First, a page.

A seminar in the history of Christian missions, from the early church to the present. Issues of historiography, method, and the emergence of non-western church history. Required course for doctoral students in mission studies.
STH TH 915: Radical Christian Spiritualities (DMin)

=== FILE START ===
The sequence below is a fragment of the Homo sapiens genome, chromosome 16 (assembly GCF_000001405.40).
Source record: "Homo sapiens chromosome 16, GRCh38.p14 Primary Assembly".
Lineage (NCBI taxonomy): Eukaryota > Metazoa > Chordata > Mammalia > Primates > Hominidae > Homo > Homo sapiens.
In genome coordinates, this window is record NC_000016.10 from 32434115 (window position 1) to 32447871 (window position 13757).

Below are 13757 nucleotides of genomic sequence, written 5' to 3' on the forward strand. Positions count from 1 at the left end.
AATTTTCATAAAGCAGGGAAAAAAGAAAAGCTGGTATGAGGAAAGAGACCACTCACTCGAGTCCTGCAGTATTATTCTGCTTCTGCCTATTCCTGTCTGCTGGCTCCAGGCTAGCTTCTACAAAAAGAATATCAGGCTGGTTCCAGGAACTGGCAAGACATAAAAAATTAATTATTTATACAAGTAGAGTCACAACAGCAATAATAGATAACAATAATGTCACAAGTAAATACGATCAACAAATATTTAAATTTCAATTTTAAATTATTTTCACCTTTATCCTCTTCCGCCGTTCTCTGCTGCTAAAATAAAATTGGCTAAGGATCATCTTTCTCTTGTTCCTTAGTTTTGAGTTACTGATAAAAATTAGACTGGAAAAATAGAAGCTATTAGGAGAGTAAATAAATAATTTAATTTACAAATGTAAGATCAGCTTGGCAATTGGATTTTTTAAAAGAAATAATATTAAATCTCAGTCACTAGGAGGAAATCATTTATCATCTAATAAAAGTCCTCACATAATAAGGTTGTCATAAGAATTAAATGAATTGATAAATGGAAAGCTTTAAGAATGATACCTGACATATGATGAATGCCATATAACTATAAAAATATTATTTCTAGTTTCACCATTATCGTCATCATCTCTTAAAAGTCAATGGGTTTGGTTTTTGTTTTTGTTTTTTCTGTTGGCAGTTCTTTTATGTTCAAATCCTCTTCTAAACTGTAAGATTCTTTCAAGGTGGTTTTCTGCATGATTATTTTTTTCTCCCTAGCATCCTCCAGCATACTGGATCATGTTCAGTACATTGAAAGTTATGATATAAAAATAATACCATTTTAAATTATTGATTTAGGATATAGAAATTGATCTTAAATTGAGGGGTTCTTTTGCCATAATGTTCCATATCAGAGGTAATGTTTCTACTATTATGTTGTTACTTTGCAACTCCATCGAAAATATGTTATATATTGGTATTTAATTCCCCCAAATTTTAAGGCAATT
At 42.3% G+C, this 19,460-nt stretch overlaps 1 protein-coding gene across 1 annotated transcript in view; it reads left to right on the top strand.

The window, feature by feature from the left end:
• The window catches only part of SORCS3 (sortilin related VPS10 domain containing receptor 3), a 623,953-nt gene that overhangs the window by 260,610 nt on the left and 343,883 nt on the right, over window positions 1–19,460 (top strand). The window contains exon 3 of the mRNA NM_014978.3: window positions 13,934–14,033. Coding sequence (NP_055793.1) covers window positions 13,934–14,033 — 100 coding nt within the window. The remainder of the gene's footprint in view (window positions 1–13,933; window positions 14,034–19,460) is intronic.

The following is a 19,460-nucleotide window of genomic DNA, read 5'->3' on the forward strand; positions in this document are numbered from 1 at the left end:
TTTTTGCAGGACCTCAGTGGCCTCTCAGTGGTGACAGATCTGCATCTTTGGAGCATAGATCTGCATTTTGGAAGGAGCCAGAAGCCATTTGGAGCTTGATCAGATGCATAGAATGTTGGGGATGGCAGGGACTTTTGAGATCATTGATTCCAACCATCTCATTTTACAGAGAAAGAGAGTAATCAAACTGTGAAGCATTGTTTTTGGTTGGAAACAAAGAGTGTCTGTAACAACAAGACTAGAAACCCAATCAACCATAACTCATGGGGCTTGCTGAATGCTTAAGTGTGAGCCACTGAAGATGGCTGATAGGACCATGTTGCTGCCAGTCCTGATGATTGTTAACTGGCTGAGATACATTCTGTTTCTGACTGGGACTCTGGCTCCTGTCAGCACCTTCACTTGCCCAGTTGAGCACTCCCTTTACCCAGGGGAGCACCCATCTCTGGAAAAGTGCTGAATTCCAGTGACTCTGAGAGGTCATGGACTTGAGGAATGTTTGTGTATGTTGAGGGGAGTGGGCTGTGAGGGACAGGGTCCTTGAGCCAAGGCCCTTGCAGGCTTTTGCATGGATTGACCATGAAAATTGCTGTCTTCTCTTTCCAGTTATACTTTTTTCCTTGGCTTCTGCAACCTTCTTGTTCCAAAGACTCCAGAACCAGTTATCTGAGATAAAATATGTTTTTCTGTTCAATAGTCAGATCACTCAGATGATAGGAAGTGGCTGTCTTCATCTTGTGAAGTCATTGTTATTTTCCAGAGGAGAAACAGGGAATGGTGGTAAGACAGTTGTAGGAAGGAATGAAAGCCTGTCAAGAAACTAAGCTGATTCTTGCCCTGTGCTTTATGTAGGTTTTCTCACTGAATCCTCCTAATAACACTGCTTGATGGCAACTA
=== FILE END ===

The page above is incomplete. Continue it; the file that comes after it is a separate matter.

The present course is an overview of radical forms of Christian spirituality. It takes a historical approach to the study of eight expressions of radical Christian spirituality and relates them to the notion of transformative leadership. The aim of the course is to equip students with methodological tools for the historical examination and appropriation of spiritual practices. Its narrative parallels the diachronic development of global Christianity from the sixteenth to the closing decades of the twenty-first century. It is prefaced with an introduction to the historical-critical study of spiritual practices. It will examine the meaning of radicalism as a highly contextualized historical construct, a modality of practicing faith, and a contemporary sociological category. The course then examines eight expressions of Christian radicalism, namely: Swiss Anabaptism, Diggers, Quakers, Christian Anarchism, the Catholic Worker Movement, African-American Liberation, Latin-American and 2/3 Worlds Liberation, and the Sanctuary and New Sanctuary Movement. Special attention will be given to spiritual practices articulated as an expression of Christian non-violence, anti-militarism, and anti-imperialism. Movements and figures considered include Thomas M?ntzer (1490- 1525), Andreas Rudolf Bodenstein von Karlstadt (c. 1480-1541), Gerrard Winstanley (1609- 1676), Margaret Fell (1614-1702), Nat Turner (1800-1831), Leo Tolstoy (1828-1910), Luisa Capetillo (1879-1922), Dorothy Day (1897-1980), Jacques Ellul (1912-1994), James H. Cone (1938-), and Jon Sobrino (1938-). While emphasis will be placed on the synchronic interpretation of practices, due attention will also be given to their development over time.?